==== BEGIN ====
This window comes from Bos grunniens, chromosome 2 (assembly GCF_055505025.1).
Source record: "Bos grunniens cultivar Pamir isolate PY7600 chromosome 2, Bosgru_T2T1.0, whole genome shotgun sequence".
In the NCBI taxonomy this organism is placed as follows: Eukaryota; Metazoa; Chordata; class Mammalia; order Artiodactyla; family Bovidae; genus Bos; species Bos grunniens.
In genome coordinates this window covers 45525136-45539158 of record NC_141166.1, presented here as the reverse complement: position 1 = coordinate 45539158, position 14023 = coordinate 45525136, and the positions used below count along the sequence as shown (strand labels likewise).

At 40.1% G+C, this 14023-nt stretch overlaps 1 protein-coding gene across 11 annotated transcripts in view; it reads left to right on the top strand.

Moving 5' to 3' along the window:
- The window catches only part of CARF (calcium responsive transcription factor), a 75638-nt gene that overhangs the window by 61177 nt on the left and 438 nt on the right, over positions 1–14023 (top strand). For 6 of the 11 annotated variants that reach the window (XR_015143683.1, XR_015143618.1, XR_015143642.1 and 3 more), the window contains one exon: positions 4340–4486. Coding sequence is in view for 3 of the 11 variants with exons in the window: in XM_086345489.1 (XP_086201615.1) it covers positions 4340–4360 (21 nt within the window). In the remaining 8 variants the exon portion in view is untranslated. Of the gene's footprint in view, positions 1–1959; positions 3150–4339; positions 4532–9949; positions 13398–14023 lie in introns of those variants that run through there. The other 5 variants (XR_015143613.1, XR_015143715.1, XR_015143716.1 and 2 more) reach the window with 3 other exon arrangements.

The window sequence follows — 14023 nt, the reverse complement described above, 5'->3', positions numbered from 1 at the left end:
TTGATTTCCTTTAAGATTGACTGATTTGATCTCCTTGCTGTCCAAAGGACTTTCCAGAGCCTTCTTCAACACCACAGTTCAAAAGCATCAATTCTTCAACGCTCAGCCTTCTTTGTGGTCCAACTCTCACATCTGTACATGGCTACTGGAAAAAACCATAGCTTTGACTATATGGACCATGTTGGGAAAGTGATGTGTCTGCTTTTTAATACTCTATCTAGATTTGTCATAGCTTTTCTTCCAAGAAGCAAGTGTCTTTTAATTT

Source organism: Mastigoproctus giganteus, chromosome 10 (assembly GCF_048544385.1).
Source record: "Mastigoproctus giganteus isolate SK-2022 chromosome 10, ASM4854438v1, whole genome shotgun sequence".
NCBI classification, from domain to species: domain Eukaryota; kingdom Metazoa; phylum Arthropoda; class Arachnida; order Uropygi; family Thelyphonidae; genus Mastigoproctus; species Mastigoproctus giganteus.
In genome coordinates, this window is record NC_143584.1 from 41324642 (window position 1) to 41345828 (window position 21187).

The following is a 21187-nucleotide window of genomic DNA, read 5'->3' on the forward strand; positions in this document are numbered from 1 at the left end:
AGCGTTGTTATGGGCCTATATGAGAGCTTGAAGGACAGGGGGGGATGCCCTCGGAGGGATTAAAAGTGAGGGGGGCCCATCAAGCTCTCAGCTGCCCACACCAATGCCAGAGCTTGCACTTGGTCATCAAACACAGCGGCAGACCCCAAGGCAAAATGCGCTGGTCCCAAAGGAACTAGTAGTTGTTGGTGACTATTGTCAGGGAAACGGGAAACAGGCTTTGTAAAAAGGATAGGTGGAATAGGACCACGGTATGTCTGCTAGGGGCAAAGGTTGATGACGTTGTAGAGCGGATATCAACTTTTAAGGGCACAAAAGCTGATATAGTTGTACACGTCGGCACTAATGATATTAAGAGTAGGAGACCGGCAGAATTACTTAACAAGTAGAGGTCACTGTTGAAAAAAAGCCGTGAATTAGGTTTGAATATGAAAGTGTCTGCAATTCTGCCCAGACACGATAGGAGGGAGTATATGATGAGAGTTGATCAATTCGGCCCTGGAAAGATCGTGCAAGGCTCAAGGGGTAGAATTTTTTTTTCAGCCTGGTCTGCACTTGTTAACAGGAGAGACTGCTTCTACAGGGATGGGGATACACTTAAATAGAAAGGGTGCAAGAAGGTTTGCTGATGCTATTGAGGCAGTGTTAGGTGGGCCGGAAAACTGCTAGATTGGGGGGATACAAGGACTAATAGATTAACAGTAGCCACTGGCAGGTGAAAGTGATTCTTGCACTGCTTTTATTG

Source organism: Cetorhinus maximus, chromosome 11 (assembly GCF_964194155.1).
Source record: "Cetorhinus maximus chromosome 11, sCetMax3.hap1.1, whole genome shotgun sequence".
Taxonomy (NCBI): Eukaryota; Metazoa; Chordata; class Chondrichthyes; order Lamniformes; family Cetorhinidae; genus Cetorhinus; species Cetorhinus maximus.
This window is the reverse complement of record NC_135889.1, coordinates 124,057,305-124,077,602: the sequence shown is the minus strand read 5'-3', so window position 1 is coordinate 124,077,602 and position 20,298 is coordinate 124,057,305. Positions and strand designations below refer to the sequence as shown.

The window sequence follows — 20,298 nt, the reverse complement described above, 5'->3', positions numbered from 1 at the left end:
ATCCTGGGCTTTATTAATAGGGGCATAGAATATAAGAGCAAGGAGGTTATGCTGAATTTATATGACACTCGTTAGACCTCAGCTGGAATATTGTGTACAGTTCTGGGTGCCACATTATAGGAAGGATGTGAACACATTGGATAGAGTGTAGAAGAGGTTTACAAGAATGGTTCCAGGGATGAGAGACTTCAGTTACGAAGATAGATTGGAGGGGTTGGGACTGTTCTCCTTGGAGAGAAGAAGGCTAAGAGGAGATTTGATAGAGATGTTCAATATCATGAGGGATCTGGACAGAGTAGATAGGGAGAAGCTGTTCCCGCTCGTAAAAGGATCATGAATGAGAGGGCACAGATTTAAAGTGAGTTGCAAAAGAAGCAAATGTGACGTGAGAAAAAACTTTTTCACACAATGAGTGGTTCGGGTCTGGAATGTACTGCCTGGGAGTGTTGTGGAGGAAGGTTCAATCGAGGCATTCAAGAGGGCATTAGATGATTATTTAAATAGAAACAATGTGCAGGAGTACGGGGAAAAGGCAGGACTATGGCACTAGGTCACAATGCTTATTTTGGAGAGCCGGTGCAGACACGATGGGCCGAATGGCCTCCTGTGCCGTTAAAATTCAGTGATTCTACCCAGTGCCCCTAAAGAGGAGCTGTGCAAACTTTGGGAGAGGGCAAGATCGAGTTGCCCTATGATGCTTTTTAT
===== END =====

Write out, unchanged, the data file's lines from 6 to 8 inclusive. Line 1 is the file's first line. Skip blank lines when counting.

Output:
Moving 5' to 3' along the window:
- The window catches only part of CARF (calcium responsive transcription factor), a 75638-nt gene that overhangs the window by 61177 nt on the left and 438 nt on the right, over positions 1–14023 (top strand). For 6 of the 11 annotated variants that reach the window (XR_015143683.1, XR_015143618.1, XR_015143642.1 and 3 more), the window contains one exon: positions 4340–4486. Coding sequence is in view for 3 of the 11 variants with exons in the window: in XM_086345489.1 (XP_086201615.1) it covers positions 4340–4360 (21 nt within the window). In the remaining 8 variants the exon portion in view is untranslated. Of the gene's footprint in view, positions 1–1959; positions 3150–4339; positions 4532–9949; positions 13398–14023 lie in introns of those variants that run through there. The other 5 variants (XR_015143613.1, XR_015143715.1, XR_015143716.1 and 2 more) reach the window with 3 other exon arrangements.

The window sequence follows — 14023 nt, the reverse complement described above, 5'->3', positions numbered from 1 at the left end: